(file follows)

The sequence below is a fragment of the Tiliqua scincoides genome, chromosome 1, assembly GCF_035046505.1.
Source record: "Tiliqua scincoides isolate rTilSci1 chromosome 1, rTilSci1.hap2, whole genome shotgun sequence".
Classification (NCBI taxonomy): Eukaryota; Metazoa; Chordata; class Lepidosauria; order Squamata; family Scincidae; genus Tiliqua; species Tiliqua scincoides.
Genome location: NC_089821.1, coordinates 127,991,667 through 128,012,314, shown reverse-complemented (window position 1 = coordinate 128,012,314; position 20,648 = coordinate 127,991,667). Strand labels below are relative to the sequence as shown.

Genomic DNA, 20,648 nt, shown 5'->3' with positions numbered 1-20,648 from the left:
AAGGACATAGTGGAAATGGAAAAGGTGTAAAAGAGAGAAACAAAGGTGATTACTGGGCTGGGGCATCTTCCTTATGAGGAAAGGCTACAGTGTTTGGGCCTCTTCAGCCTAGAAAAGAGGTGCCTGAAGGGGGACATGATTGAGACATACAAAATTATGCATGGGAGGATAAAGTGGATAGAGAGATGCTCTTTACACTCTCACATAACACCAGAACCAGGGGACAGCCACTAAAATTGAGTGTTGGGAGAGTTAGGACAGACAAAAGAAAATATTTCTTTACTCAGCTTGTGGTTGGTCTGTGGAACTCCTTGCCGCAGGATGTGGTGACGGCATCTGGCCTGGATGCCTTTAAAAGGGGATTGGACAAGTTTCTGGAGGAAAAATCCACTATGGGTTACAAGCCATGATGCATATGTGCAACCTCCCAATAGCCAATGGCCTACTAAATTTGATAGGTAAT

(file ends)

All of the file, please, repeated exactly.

The sequence below is a fragment of the Tiliqua scincoides genome, chromosome 1, assembly GCF_035046505.1.
Source record: "Tiliqua scincoides isolate rTilSci1 chromosome 1, rTilSci1.hap2, whole genome shotgun sequence".
Classification (NCBI taxonomy): Eukaryota; Metazoa; Chordata; class Lepidosauria; order Squamata; family Scincidae; genus Tiliqua; species Tiliqua scincoides.
Genome location: NC_089821.1, coordinates 127,991,667 through 128,012,314, shown reverse-complemented (window position 1 = coordinate 128,012,314; position 20,648 = coordinate 127,991,667). Strand labels below are relative to the sequence as shown.

Genomic DNA, 20,648 nt, shown 5'->3' with positions numbered 1-20,648 from the left:
AAGGACATAGTGGAAATGGAAAAGGTGTAAAAGAGAGAAACAAAGGTGATTACTGGGCTGGGGCATCTTCCTTATGAGGAAAGGCTACAGTGTTTGGGCCTCTTCAGCCTAGAAAAGAGGTGCCTGAAGGGGGACATGATTGAGACATACAAAATTATGCATGGGAGGATAAAGTGGATAGAGAGATGCTCTTTACACTCTCACATAACACCAGAACCAGGGGACAGCCACTAAAATTGAGTGTTGGGAGAGTTAGGACAGACAAAAGAAAATATTTCTTTACTCAGCTTGTGGTTGGTCTGTGGAACTCCTTGCCGCAGGATGTGGTGACGGCATCTGGCCTGGATGCCTTTAAAAGGGGATTGGACAAGTTTCTGGAGGAAAAATCCACTATGGGTTACAAGCCATGATGCATATGTGCAACCTCCCAATAGCCAATGGCCTACTAAATTTGATAGGTAAT